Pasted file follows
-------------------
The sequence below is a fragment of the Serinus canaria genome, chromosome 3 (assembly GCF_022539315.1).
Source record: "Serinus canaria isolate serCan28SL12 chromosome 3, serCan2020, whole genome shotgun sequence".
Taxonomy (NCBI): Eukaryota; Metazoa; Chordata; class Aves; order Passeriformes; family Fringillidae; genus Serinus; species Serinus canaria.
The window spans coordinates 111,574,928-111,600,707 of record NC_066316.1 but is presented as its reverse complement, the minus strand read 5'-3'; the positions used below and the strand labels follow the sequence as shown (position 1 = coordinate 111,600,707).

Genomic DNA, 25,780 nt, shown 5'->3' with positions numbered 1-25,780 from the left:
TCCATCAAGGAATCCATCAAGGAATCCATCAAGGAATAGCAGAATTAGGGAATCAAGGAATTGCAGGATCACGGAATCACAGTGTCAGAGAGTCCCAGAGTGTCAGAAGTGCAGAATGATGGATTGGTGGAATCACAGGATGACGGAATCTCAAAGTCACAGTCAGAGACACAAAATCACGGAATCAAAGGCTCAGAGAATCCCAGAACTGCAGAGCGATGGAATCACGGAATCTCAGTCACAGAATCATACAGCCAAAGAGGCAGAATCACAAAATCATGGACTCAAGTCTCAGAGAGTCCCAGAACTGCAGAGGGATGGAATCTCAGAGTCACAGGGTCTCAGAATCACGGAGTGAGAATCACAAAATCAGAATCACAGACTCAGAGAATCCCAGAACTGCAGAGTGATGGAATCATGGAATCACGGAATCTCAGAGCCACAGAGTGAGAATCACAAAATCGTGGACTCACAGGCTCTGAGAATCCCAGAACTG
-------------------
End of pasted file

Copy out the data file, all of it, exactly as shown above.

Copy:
The sequence below is a fragment of the Serinus canaria genome, chromosome 3 (assembly GCF_022539315.1).
Source record: "Serinus canaria isolate serCan28SL12 chromosome 3, serCan2020, whole genome shotgun sequence".
Taxonomy (NCBI): Eukaryota; Metazoa; Chordata; class Aves; order Passeriformes; family Fringillidae; genus Serinus; species Serinus canaria.
The window spans coordinates 111,574,928-111,600,707 of record NC_066316.1 but is presented as its reverse complement, the minus strand read 5'-3'; the positions used below and the strand labels follow the sequence as shown (position 1 = coordinate 111,600,707).

Genomic DNA, 25,780 nt, shown 5'->3' with positions numbered 1-25,780 from the left:
TCCATCAAGGAATCCATCAAGGAATCCATCAAGGAATAGCAGAATTAGGGAATCAAGGAATTGCAGGATCACGGAATCACAGTGTCAGAGAGTCCCAGAGTGTCAGAAGTGCAGAATGATGGATTGGTGGAATCACAGGATGACGGAATCTCAAAGTCACAGTCAGAGACACAAAATCACGGAATCAAAGGCTCAGAGAATCCCAGAACTGCAGAGCGATGGAATCACGGAATCTCAGTCACAGAATCATACAGCCAAAGAGGCAGAATCACAAAATCATGGACTCAAGTCTCAGAGAGTCCCAGAACTGCAGAGGGATGGAATCTCAGAGTCACAGGGTCTCAGAATCACGGAGTGAGAATCACAAAATCAGAATCACAGACTCAGAGAATCCCAGAACTGCAGAGTGATGGAATCATGGAATCACGGAATCTCAGAGCCACAGAGTGAGAATCACAAAATCGTGGACTCACAGGCTCTGAGAATCCCAGAACTG